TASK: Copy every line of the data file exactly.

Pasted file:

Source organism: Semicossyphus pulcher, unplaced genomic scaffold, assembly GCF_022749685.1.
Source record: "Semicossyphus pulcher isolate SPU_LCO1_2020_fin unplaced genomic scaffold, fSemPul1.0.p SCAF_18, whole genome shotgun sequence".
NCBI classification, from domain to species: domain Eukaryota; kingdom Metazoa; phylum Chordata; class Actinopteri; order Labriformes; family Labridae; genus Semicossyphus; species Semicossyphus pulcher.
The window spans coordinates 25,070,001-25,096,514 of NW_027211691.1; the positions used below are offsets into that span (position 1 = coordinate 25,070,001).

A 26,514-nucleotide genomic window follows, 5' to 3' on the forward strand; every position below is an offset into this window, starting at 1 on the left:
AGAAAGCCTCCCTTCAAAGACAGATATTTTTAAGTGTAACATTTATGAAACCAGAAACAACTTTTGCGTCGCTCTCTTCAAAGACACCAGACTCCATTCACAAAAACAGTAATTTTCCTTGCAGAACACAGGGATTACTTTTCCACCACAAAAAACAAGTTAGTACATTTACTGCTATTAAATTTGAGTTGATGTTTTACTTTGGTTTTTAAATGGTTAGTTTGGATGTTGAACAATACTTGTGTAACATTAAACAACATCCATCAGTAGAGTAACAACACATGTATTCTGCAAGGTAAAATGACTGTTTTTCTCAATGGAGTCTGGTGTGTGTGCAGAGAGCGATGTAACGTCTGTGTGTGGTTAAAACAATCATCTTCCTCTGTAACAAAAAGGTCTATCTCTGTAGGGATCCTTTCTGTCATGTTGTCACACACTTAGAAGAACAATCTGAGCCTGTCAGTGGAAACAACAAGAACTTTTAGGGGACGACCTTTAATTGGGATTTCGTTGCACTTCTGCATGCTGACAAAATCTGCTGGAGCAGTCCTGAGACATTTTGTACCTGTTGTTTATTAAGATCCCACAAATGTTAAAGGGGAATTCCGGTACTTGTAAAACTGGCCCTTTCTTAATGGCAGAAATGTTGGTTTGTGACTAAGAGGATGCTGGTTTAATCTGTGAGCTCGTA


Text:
Source organism: Semicossyphus pulcher, unplaced genomic scaffold, assembly GCF_022749685.1.
Source record: "Semicossyphus pulcher isolate SPU_LCO1_2020_fin unplaced genomic scaffold, fSemPul1.0.p SCAF_18, whole genome shotgun sequence".
NCBI classification, from domain to species: domain Eukaryota; kingdom Metazoa; phylum Chordata; class Actinopteri; order Labriformes; family Labridae; genus Semicossyphus; species Semicossyphus pulcher.
The window spans coordinates 25,070,001-25,096,514 of NW_027211691.1; the positions used below are offsets into that span (position 1 = coordinate 25,070,001).

A 26,514-nucleotide genomic window follows, 5' to 3' on the forward strand; every position below is an offset into this window, starting at 1 on the left:
AGAAAGCCTCCCTTCAAAGACAGATATTTTTAAGTGTAACATTTATGAAACCAGAAACAACTTTTGCGTCGCTCTCTTCAAAGACACCAGACTCCATTCACAAAAACAGTAATTTTCCTTGCAGAACACAGGGATTACTTTTCCACCACAAAAAACAAGTTAGTACATTTACTGCTATTAAATTTGAGTTGATGTTTTACTTTGGTTTTTAAATGGTTAGTTTGGATGTTGAACAATACTTGTGTAACATTAAACAACATCCATCAGTAGAGTAACAACACATGTATTCTGCAAGGTAAAATGACTGTTTTTCTCAATGGAGTCTGGTGTGTGTGCAGAGAGCGATGTAACGTCTGTGTGTGGTTAAAACAATCATCTTCCTCTGTAACAAAAAGGTCTATCTCTGTAGGGATCCTTTCTGTCATGTTGTCACACACTTAGAAGAACAATCTGAGCCTGTCAGTGGAAACAACAAGAACTTTTAGGGGACGACCTTTAATTGGGATTTCGTTGCACTTCTGCATGCTGACAAAATCTGCTGGAGCAGTCCTGAGACATTTTGTACCTGTTGTTTATTAAGATCCCACAAATGTTAAAGGGGAATTCCGGTACTTGTAAAACTGGCCCTTTCTTAATGGCAGAAATGTTGGTTTGTGACTAAGAGGATGCTGGTTTAATCTGTGAGCTCGTA